"First of all comes a king — a chieftain^-a man on horseback. He is anointed by an aristocracy, a group of those who assisted him during his rise to power, but this aristocracy gradually makes common cause.with the rich people-and eventually they are succeeded by the rich, by the men of business, pretending never so much as to see those whom they have already ruined—inserting their sting (that is their money) into anybody who is not on his guard against them and recovering the principal sum many times over. That is the way in which they make drones and paupers to abount in the state.
"Finally their victims can no longer stand it and they attack the rich. They kill many and exile some and to the others they give what they call equality of freedom and power.
Immediately they use their power to increase the dole and to give themselves all the lucrative offices.
"They flatter the multitudes and pamper them until all rule becomes anarchy, iali standards are debased by omnipresent vulgarity and man-^ ners are coarsened by unhindered insolence and abuse.
"The mad pursuit of wealth des-
troys an oligarchy, but excess of liberty destroys a democracy, for the father descends to the Jevel of the son and the master fears and flatters his pupils. The pupils despise their teachers. Young and old are alike, and the young man is on the level with the old one and ready to compete with him in word or deed. This excess of liberty causes slavery of the worst sort, and the most agg^ra-vated form of tyranny arises oiit of the most extreme form of liberty.
"In the end, this becomes unbearable. The rich, afraid that democracy will bleed them to death, begin to conspire against the democratic leaders, and meanwhile some enterprising fellow comes along and promises the poor he will make an end to all their misery if they will only follow him as their leader. He promises everything to everybody and hastens to surround himself with an army. He kills his enemies a:nd then kills those of his friends whom he has reason to suspect. Finally, he purges the state and establishes a dictatorship.
"The" few reasonable naen are like civilized human beings fallen aimong the wild beasts, and they retire, if they want to save themselves, and wait until the storm has passed by."
It is interesting to know this was written by Plato, the Greek philosopher, over 2000 years ago.
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will soon have a Hillel extension here in Vancouver. I would like to close my report with a few words of appreciation for the work of my fellow delegate, Bro. Goldsmith, whose zeal and work for the Grand Lodge during these past ten years has again been recognized by his re-election as a member of the General Committee. His popularity at the convention was proven by the fact that in a list of 14 candidates for election on the General Committiee, he was fifth on the list. Bro. Goldsmith's re-election is also a tribute to the fact that Vancouver Lodge ranks high in the District as one of the most active lodges for its membership."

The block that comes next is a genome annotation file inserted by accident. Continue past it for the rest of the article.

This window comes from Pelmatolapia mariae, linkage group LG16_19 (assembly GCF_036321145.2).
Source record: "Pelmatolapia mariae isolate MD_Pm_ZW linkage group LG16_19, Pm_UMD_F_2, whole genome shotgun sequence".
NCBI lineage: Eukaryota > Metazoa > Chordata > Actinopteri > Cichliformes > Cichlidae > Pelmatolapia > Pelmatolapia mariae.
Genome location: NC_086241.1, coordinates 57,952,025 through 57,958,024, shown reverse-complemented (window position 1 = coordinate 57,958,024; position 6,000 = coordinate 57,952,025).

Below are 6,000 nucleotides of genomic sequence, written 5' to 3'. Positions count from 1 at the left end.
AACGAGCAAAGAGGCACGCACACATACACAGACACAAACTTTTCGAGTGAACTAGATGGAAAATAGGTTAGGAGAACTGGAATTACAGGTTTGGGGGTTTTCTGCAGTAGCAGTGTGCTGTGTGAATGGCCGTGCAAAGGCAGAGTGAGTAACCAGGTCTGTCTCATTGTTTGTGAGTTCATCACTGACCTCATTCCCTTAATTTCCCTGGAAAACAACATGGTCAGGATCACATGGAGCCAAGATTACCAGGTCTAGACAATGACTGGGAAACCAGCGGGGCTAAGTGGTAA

REPORT OF BRO. GOLDSMITH
In presenting his report, Bro. e! M. Goldsmith paid glowing tribute to Bro. N. Pox for his splendid work at the convention. Bro. Goldsmith pointed out that all discussions were democratic, methodical and businesslike. Attendance was mandatory, "There were over 300 delegates and we felt it our duty to attend meetings regularly. A splendid increase in membership was revealed; a growing realization that to be a B'nai B'rith is akin to a policy of insurance. It was gratifying to note the many outstanding leaders—such men as Judge Golden who as far. back as 1933 foresaw the shadows of: coming events and issued a clarion, call to flght against the menace of Hitlerism. In his address he called for the sacrifice of money, labor and if necessary lives for the preservation of American institutions. The. convention adopted Judge Golden's resolution tendering to the President and the people of the U.S.A. the; voluntary, practical and uncompen-j sated service of the members of Dis-i trict No. A." Bro. Goldsmith said, youth and its problems received special emphasis from Dr. Sachar who urged that youth be kept within the fold of B.B. Bro. Goldsmith also said there was a possibility of the establishment of a Hillel Foundation at Seattle and that in all there are about 60 Hillel Foundations established in U,S.A. In concluding his report Bro. Goldsmith emphasized the fact that the convention operates for the benefit of the Lodges; It is instructive and enlightening and affords an opportunity of introducr ing improvements.
Bro, Ablowitz thanked the delegates on the excellence of their reports and their acute sense of th6 value of problems which have been presented and which are bound to prove both a splendid personal experience and of great benefit to the Lodge.
An impassioned plea for greater effort on behalf of the Talmud Tor-ah was made by Bro. R. L. Zion in the name of the young manhood and womanhood, prospective members of 1955. The children of today who will become the men of tomorrow. He deplored the apathetic indifference of many who do not realize that the Talmud Torah is a collective achievement, a common heritage and a joint responsibility. And he urged that a committee be appointed to [ enlist the co-operation of all members towards this worthwhile cause.
The meeting was then formally adjourned following which refreshments were enjoyed by all. [
U.S. NOTABLE QUOTES OF WEEK DEflSNSE
"We, in this hour, must have absolute national unity for. total defense.
"What shall we be defending? The good earth of this land, our homes, our families—and far more. We shall bo defending a way of life wliich has given more freedom to the soul and body of man than ever has been realized in the world before, a way of life that has let men scale whatever heights they could scale without hurting their fellows, a way of life that has let men hold up their heads and admit no n^aster but God.